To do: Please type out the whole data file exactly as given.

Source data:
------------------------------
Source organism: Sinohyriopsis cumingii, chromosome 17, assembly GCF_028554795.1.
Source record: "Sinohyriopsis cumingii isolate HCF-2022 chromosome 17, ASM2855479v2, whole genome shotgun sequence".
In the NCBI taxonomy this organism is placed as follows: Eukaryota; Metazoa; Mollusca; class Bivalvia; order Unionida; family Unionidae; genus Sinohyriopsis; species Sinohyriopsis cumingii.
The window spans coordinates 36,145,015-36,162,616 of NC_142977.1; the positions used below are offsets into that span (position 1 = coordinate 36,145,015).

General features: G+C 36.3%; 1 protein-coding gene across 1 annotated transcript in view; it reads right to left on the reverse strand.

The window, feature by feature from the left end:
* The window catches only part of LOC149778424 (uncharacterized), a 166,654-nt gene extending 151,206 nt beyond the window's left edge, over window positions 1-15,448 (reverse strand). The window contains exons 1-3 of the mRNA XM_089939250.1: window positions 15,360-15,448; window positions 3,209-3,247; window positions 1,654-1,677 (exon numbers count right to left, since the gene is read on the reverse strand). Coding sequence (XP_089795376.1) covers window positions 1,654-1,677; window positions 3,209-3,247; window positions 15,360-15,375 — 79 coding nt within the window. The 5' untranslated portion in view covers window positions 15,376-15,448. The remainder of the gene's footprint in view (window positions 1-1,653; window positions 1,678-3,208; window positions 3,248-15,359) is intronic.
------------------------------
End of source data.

Source organism: Sinohyriopsis cumingii, chromosome 17, assembly GCF_028554795.1.
Source record: "Sinohyriopsis cumingii isolate HCF-2022 chromosome 17, ASM2855479v2, whole genome shotgun sequence".
In the NCBI taxonomy this organism is placed as follows: Eukaryota; Metazoa; Mollusca; class Bivalvia; order Unionida; family Unionidae; genus Sinohyriopsis; species Sinohyriopsis cumingii.
The window spans coordinates 36,145,015-36,162,616 of NC_142977.1; the positions used below are offsets into that span (position 1 = coordinate 36,145,015).

General features: G+C 36.3%; 1 protein-coding gene across 1 annotated transcript in view; it reads right to left on the reverse strand.

The window, feature by feature from the left end:
* The window catches only part of LOC149778424 (uncharacterized), a 166,654-nt gene extending 151,206 nt beyond the window's left edge, over window positions 1-15,448 (reverse strand). The window contains exons 1-3 of the mRNA XM_089939250.1: window positions 15,360-15,448; window positions 3,209-3,247; window positions 1,654-1,677 (exon numbers count right to left, since the gene is read on the reverse strand). Coding sequence (XP_089795376.1) covers window positions 1,654-1,677; window positions 3,209-3,247; window positions 15,360-15,375 — 79 coding nt within the window. The 5' untranslated portion in view covers window positions 15,376-15,448. The remainder of the gene's footprint in view (window positions 1-1,653; window positions 1,678-3,208; window positions 3,248-15,359) is intronic.